Ketamine is known to bind weakly to the mu opioid receptor, acting as an agonist to produce a physiological response at the same site in the brain where narcotics like morphine exert their influence. It’s also known that opioids can have antidepressant effects, says Alan Schatzberg, a professor of psychiatry at Stanford and co-author of the new study.

It never made sense to Schatzberg that ketamine’s antidepressant effects were a result of blocking the glutamate receptors, as attempts to use other glutamate-blocking drugs as antidepressants have largely failed. The Stanford psychiatrist, who has spent his career studying depression, wondered if researchers were unknowingly activating opioid receptors with ketamine.

“You could test this by using an antagonist of the opioid system to see if you blocked the effect in people who are ketamine responders,” he says. “And that’s what we did.”

The researchers enlisted 12 subjects with treatment-resistant depression and gave them either an infusion of ketamine preceded by a placebo, or ketamine preceded by a dose of naltrexone, an opioid receptor blocker. Of those, seven subjects responded to the ketamine with placebo, “and it was very dramatic,” Schatzberg says, with depression lifting by the next day. “But in the other condition, they showed no effect,” suggesting it was the opioid receptor activity, not blocking glutamate receptors, that was responsible.

While opioid blockers prevented ketamine from activating the associated receptors, it did not block the drugs dissociative effects, suggesting dissociation alone won’t affect depression. “It’s not that, ‘hey, we’ll get you a little weird and you’ll get the effect,’” Schatzberg says.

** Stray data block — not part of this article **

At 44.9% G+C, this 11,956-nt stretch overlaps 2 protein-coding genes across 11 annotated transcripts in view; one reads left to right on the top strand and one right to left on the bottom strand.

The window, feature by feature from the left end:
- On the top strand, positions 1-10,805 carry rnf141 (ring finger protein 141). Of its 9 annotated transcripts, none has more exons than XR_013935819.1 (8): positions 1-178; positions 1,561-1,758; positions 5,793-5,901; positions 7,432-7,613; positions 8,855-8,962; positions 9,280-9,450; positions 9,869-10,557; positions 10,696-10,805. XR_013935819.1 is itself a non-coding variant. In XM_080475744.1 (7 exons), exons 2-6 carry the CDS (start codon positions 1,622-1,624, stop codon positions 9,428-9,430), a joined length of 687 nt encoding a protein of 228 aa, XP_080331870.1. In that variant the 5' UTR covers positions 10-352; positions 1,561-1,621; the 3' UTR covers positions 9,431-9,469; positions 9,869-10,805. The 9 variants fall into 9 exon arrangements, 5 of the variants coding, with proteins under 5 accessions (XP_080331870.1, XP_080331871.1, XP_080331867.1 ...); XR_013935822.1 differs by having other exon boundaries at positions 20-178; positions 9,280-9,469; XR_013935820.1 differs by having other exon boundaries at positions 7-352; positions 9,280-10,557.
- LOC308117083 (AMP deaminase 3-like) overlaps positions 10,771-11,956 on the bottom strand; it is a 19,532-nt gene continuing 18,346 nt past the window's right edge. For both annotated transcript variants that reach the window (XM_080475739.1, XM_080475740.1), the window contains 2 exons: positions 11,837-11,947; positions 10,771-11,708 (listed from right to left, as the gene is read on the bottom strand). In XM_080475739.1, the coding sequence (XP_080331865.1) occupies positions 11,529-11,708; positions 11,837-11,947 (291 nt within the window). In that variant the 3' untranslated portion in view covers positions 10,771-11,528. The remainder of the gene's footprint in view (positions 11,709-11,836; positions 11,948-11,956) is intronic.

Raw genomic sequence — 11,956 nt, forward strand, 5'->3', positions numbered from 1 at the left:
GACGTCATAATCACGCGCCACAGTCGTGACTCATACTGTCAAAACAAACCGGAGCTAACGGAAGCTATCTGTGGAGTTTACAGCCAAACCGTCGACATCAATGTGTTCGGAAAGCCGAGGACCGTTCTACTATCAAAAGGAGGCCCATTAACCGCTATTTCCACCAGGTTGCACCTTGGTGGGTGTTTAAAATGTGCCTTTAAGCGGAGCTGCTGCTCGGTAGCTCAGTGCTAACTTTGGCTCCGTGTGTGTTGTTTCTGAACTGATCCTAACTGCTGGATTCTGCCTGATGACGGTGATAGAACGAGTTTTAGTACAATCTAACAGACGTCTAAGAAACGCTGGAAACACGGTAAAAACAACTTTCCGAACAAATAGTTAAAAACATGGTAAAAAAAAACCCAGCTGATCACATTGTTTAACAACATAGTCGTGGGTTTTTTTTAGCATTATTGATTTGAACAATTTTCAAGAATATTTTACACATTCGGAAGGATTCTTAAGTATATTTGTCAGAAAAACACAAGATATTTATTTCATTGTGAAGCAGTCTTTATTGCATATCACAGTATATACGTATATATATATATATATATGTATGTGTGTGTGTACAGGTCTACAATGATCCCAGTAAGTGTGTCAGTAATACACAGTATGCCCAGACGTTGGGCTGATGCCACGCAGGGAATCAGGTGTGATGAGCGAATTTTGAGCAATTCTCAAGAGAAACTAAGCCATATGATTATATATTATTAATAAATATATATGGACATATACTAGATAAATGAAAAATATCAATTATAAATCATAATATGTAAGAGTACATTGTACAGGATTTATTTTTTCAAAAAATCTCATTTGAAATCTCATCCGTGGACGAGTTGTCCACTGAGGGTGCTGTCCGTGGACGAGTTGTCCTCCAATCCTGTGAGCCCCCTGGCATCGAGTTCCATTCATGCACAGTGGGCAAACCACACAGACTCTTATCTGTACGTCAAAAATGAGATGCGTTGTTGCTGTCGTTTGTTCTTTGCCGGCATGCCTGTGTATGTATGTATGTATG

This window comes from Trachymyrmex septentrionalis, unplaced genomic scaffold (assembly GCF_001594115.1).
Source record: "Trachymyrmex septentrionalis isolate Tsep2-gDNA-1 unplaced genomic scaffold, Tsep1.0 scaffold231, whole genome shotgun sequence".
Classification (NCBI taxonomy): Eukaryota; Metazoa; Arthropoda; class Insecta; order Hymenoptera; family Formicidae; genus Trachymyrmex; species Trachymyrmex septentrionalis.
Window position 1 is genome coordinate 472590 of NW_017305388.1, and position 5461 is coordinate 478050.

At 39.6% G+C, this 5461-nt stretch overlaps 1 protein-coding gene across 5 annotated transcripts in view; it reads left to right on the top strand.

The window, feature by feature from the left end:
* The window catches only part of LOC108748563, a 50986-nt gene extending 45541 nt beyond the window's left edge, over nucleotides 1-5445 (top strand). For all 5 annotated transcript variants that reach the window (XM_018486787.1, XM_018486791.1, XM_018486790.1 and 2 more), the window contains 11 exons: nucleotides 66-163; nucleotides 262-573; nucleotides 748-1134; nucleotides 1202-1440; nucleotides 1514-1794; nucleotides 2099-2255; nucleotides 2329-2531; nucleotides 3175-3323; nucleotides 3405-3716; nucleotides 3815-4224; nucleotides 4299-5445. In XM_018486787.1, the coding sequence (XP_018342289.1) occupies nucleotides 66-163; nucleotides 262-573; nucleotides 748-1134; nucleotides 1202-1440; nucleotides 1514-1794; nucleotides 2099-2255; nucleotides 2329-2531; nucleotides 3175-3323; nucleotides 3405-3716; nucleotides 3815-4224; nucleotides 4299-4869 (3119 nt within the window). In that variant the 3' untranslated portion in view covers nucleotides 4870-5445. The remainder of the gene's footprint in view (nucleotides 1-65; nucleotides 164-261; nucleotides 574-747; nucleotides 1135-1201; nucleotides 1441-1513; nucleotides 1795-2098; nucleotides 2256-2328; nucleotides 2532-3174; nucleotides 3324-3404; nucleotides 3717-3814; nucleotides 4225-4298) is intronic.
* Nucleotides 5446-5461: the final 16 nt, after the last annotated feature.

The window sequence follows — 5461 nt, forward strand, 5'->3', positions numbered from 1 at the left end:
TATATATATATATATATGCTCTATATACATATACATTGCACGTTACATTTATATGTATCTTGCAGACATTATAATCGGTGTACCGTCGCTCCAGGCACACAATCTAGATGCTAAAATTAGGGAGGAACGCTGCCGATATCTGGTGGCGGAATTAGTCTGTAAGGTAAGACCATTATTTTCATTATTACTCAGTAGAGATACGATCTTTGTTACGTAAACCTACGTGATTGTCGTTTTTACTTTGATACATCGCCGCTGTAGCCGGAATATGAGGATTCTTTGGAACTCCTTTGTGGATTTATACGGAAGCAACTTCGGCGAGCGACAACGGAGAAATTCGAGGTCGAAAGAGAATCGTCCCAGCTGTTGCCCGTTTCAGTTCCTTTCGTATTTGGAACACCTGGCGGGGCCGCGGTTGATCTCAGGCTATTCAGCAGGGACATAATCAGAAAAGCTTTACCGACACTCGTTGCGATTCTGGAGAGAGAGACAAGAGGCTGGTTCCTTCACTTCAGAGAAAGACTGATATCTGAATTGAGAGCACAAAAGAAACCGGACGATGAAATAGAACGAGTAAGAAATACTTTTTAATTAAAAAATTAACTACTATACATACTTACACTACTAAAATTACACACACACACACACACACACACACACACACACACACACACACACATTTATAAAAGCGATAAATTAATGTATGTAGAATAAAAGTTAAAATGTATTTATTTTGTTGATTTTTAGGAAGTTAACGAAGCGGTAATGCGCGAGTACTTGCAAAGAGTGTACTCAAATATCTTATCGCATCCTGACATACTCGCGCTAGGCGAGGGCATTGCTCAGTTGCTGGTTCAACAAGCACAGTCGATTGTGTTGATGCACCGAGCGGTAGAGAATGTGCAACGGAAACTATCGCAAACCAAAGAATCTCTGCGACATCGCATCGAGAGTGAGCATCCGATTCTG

The appeal of ketamine’s use as an antidepressant is clear enough. While more typical antidepressants may require six to eight weeks to produce benefits, ketamine works within hours.

“Our patients are asked to hang in there until the medication and talk therapy takes effect,” says Carlos Zarate, chief of the experimental therapeutics and pathophysiology branch of the National Institute of Mental Health (NIMH) who was not associated with the new study. While waiting for traditional treatments to kick in, patients “may lose their friends or even attempt suicide.”

But the study linking ketamine to opioid activity means an extra dose of caution is required. While ketamine acts quickly, the anti-depressive effects of the drug only last for a few days to a week, meaning repeat doses would be needed in practice. Researchers and clinicians should consider the risk of addiction in long-term use, Schatzberg says. “You’re going to eventually get into some form of tolerance I think, and that’s not good.”